Even the meat ingredients are generously apportioned. Thick ground beef and sausage chunks top the Village combo, but neither is especially noteworthy. The sausage lacks in the fennel flavor so prevalent in good Italian sausage. Unless you order the hot sausage, it also lacks punch. The one meat ingredient most conspicuous, however, might be the smoked ham, but it’s conspicuous because of its absence…or maybe it’s buried under an avalanche of other ingredients.
Okay, so “too much of a good thing” can be not a good thing. Take that aforementioned Village combo home, strip off a plateful or so of sausage, ground beef and bell peppers and even cold, you’ll uncover a pretty good pizza. In fact, any pie made on the premises is pretty good if you order it if it’s not buried under an avalanche of ingredients.
In Corrales it may be said that if it takes a village to bake a great pizza, that village is the Village Pizza and if pizza dough is the canvass on which great pizza is made, Village Pizza creates the canvass on which masterpiece pizzas are made. The dough–conventional or whole wheat–is made on the premises. Thin, regular or “thick” varieties shaped into 12″, 14″ and 16″ sizes (three sizes, three thicknesses) are available for appetites of varying capacities. Each pizza is hand-tossed and baked in slate ovens. Fresh ingredients and real cheese are a standard as is the generosity of ingredients. An array of exotic ingredients such as eggplant, artichoke hearts, feta and roasted pine nuts are available for pizza aficionados who don’t want a conventional pizza. Village Pizza even offers a “take and bake” option so you can bake the pie at home.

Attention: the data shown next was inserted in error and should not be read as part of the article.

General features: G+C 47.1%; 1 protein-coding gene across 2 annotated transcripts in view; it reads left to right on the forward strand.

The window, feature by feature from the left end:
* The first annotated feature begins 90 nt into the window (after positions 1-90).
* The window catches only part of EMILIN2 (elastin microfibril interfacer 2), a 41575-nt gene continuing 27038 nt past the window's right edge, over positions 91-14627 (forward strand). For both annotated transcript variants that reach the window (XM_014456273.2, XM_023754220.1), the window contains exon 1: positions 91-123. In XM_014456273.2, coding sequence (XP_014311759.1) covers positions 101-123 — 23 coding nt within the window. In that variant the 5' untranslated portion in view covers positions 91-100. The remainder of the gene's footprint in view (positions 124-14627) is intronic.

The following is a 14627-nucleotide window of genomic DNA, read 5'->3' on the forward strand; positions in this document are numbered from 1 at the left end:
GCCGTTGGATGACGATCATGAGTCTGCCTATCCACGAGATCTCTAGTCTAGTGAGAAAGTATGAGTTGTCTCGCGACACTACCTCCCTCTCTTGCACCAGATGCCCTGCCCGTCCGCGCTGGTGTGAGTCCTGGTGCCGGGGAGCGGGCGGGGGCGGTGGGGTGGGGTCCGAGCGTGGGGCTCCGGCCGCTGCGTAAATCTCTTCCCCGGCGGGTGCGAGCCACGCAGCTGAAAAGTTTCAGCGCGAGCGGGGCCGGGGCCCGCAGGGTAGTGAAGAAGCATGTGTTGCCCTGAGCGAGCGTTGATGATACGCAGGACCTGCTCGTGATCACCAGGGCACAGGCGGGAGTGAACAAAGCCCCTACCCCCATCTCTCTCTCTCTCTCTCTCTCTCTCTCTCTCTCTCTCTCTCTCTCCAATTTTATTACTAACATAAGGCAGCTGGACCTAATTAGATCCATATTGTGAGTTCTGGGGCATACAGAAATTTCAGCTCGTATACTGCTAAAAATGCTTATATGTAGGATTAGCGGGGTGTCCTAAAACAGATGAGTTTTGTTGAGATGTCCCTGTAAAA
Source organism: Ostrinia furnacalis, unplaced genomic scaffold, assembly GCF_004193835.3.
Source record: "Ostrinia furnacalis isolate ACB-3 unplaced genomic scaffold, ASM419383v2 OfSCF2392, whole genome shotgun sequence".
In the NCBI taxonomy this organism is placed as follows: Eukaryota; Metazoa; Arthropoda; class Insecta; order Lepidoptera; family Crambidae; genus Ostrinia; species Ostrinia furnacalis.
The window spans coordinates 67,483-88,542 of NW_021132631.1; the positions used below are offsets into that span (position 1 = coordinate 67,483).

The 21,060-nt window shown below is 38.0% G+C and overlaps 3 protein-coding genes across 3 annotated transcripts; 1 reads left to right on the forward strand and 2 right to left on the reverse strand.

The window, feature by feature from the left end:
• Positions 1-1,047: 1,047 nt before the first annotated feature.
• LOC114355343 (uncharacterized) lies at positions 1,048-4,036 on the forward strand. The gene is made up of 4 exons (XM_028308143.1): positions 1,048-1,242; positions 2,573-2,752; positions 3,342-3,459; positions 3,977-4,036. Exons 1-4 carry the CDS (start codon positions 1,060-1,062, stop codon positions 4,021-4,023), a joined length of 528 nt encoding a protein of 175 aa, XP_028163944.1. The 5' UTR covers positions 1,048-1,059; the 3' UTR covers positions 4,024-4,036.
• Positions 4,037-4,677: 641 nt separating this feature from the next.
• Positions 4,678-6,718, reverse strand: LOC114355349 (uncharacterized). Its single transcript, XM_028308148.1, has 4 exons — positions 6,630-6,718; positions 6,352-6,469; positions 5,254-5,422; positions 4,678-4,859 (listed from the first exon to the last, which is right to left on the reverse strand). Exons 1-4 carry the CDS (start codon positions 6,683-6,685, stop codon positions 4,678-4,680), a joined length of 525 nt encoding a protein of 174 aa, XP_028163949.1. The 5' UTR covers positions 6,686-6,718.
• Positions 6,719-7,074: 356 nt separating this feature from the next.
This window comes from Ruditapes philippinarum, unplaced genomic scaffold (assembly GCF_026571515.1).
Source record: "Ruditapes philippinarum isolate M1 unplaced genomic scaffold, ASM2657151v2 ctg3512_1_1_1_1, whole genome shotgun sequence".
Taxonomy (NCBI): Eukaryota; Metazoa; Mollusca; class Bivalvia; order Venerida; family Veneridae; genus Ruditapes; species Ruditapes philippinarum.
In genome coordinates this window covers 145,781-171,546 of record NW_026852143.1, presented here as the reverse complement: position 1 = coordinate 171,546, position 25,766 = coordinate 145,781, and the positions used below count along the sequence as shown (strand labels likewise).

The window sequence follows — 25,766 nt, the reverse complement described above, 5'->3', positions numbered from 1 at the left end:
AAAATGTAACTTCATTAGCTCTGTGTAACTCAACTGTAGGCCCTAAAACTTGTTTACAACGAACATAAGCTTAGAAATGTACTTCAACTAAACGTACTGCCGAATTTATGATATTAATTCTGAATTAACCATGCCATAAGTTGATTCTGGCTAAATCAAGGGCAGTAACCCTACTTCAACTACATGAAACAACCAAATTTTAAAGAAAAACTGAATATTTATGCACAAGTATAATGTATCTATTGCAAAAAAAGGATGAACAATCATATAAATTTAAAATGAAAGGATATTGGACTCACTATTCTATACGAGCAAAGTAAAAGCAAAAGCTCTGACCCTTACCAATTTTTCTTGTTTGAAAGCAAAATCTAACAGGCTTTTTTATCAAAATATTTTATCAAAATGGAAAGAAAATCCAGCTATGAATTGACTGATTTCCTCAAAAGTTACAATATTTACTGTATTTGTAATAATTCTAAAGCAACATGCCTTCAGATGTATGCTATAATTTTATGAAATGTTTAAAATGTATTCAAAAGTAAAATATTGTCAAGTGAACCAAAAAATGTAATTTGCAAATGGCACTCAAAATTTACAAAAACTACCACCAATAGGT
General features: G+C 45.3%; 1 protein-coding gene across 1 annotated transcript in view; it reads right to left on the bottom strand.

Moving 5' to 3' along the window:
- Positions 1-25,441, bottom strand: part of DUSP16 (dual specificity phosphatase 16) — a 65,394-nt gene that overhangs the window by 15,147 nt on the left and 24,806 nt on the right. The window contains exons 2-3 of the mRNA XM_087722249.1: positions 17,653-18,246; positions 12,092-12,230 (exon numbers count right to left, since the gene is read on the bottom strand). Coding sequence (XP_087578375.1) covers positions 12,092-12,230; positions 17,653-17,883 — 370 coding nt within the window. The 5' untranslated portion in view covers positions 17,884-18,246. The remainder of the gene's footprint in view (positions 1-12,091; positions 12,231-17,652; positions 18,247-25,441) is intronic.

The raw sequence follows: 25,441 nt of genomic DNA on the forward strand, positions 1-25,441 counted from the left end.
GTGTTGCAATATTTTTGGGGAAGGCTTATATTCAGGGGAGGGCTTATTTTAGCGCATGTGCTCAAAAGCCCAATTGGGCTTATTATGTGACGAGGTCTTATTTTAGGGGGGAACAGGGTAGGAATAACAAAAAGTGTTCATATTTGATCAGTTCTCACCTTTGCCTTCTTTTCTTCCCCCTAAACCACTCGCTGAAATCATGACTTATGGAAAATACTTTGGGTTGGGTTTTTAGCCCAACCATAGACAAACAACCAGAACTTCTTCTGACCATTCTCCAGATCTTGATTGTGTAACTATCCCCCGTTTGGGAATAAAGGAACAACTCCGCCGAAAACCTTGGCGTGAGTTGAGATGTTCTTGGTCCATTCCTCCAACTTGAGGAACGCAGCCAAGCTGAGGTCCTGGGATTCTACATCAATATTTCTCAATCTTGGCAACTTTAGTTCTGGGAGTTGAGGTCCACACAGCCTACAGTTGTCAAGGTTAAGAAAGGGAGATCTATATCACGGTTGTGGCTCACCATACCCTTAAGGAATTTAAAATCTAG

The homemade sauce is very good, obviously made from rich tomatoes at the peak of freshness. It is seasoned very well with basil, garlic and other complementary ingredients. If you prefer pizza sans tomato sauce, the restaurant can accommodate you there, too. In addition to the original red sauce, you can have a wonderful bianco (garlic and ricotta) sauce or pesto if you please. There’s even a “gourmet” sauce option where you can choose two from the sauce triumvirate of tomato, bianco or pesto.
An all-you-can-eat buffet is available every day from 11AM – 2PM and Monday and Tuesday nights from 5PM until closing. The buffet, which includes pizza, soup, salad and breadsticks, is one of the biggest draws to this Corrales institution. Whether you order off the menu or opt for the buffet, you’ll be served on paper plates reenforced by a washable plastic frame. It’s just one of the restaurant’s charms.